Limits create potential

How creative and flexible use of limits can make teaching and learning more effective


Limits Create Potential

Limits are how we define ideas, relationships and systems. We can use them to divide large systems into smaller subsystems. We can use them to define ideas within a system. We can then use them to define relationships between those ideas.

We can use limits to define a really large system, separating it from its environment with a system boundaryfor the purpose of understanding the system and how it relates to its environment. We then have the system, its inner environment, which is everything within it boundary and its outer environment which is everything immediately outside its boundary.

We could limit the outer environment by defining a system horizon. This would mark the limit of what the system can detect or relate to in real time. We could thus think of the outer environment as the system's now.

We can use limits to define systems in different ways. How we draw a set of limits changes what is inside the limits.

The ability to choose limits can make it easier (or harder) to understand the system in question.

Because of this, the selection of limits can be a trial and error affair. However, if we are aware of this, we can recognize when the limits we are using are effective. We can also recognize when we might need to change the limits we are using.

When using limits to further divide a system into relationships and ideas, we can choose the level of detail that we use.

What this means is that we can change the way we divide a system depending on intent.

Another thing that we can change when defining a system is our point of view or perspective of the sytem.

Limiting the level or training based on intent

As a rough example of the variable use of limits, as a soldier in basic training I was taught basic stripping and assembly of whatever small arm we were using (SLR or SA80). We needed to be able to take our weapon apart enough to clean it and oil it. That was it.

Undergoing armourer training, we learned a far more detailed level of stripping and assembly. We generally took each weapon apart to the very last pin. And put them back together again.

As armourers we needed to be able to take a weapon apart to inspect, fault find and fix it. Thus the limits we worked within where a lot more detailed.

Limiting the breakdown of Chinese characters based on intent

With respect to Chinese characters, it is possible to break them down into elements as small as brush strokes, perhaps even pairs of brush strokes.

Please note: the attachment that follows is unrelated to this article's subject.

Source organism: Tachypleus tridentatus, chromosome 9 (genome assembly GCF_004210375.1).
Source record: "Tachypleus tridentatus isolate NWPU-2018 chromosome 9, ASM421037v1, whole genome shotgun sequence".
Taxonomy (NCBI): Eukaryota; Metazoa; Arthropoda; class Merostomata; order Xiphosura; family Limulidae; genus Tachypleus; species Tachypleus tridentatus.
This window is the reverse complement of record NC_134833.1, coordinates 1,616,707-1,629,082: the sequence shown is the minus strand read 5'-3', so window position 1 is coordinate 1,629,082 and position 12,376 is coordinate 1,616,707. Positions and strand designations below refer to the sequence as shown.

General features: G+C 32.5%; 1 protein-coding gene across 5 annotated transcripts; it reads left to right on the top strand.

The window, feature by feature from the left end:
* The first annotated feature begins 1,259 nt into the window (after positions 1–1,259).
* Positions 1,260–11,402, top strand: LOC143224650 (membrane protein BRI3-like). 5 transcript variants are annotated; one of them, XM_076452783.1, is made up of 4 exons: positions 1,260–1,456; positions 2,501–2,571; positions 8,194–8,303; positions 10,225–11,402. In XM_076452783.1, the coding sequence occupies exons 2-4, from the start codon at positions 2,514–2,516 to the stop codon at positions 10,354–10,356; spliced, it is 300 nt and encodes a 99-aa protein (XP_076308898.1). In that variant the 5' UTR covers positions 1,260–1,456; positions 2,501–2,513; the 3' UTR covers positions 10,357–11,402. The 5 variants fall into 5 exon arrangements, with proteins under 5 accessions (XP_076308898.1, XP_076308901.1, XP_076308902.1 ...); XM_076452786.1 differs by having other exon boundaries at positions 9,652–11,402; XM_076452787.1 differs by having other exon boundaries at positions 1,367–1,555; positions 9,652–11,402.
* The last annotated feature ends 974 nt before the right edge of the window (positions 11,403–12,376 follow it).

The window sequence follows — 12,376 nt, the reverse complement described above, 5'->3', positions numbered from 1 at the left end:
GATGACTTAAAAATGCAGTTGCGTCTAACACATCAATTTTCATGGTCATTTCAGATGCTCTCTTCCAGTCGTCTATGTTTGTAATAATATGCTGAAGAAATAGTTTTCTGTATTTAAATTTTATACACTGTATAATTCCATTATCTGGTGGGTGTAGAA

This can be handy when learning to write Chinese characters, particularly if having trouble with the transition between a couple of brush strokes. However, if using character decomposition to learn the meanings associated with particular character elements, then breaking down to brush stroke level is a waste because by themselves, individual brush strokes don’t have meaning.

(There are exceptions, but not enough to warrant this level of breakdown.)

Using limits for modularization

One way that the judicious selection of limits can be helpful is in modularization. If you pick a level of breakdown that is small enough but not too small, it’s possible to re-use the components that you define.

As an example of this, when learning anatomy, my focus is generally on bones, muscles, joints, joint capsules, tendons, ligaments. I rarely go to the level of cells or the structure of muscles themselves. Instead, I focus on muscles, and on learning to feel and control them in my own body. While I tend to do this in the context of yoga poses because I’m a yoga teacher (or at least used to be), I teach this level of detail because the ability to sense and control our own body via muscle control (or more accurately by sensing and controlling the forces that muscles generate) is something that can be applied to any physical endeavor.

Using variable limits to teach more effectively

Another endeavor where the ability to use limits flexibly is with teaching.

Teaching yoga, I’ll often stumble across some interesting combination of muscle activations which I’ll then explore in a class. I’ll then try to teach the same thing in another class. The trouble I often ran into was that the students in the next class didn’t have the necessary experience to learn what I was trying to teach. So I redefined what I was trying to teach.

As an example, I when through a phase of teaching quadriceps and hip flexor activation. I eventually figured out that a large portion of the class couldn’t activate their quadriceps and hip flexors, and thus couldn’t feel them. And so I added some exercises to help them activate their quadriceps.